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Computer program a drinking deterrent for Oak Harbor students
Program aims to deter drinking
Gross! Gross! freshman Kim Smith said after seeing a rendering of her face after a DUI crash.
A computer program, Fatal Reflections, was used during Oak Harbor High Schools lunch period Thursday as part of a Choose to be BuzzFree pre-prom safety event.
Reflections shows the aftermath of one of six hypothetical situations, in which the student or one of their friends drove drunk.
Smiths computer scenario said she woke up the morning after a party, still intoxicated from the night before. Her digital driving killed both her passenger and a bicyclist.
The scenario also listed her blood alcohol concentration, a 0.10, and the charges she could face in court.
The image showed that I was bruised and my forehead was split open. That made me not want to drink, Smith said.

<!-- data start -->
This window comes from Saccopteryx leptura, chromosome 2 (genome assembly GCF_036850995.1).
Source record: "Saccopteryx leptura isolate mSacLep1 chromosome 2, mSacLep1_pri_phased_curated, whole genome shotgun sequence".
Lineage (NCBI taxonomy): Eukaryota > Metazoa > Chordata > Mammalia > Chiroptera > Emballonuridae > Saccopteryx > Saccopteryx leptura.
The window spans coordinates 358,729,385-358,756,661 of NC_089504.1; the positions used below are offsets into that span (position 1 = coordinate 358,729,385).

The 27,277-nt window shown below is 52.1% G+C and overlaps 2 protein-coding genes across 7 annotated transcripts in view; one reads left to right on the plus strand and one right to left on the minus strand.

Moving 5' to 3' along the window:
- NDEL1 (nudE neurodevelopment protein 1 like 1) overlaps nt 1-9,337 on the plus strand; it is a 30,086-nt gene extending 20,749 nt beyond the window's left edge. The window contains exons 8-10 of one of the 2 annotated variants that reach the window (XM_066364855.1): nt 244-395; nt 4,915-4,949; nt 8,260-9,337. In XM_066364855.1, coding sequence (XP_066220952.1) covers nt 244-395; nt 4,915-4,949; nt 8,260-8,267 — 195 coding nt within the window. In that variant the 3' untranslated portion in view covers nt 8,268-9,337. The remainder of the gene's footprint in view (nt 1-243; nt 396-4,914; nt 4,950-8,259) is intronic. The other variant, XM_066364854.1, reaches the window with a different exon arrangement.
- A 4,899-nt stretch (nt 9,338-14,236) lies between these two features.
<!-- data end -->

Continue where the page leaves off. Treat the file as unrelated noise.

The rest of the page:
State Troopers Norm Larsen and Tim Yzaguirre gave students Fatal Vision goggles, to see through the eyes of a person with a 0.15 BAC.
Sophomore Ally Tennial struggled to stay upright in heels as she walked-the-line with goggles.
Its really eye-opening, Tennial said. A lot of people in high school are still exploring these issues.
People ages 16 to 20 are most often killed in car accidents, said JoAnn Hellman, executive director of the Impaired Driving Impact Panel of Island County. IDPIC hosts DUI prevention panels for underage drinkers island-wide, and Hellman helped organize Thursdays event.
I didnt expect the same mad rush we see at the middle schools, but a few students were curious. Everyone we get to do it will think about their choices, Hellman said.
Some students were hesitant to try the computer program, such as senior Kathryn Gorman. She didnt want to ruin her appetite for lunch.
Gorman said the BuzzFree program isnt an effective deterrent for everyone, but its fun to try.
Hellman said she thinks any approach is worth trying.
You know when youre a teenager, youre immortal. We try to find ways to connect with them.
Oak Harbor High Schools prom is tonight from 9 p.m. to 1 a.m. Drive safely.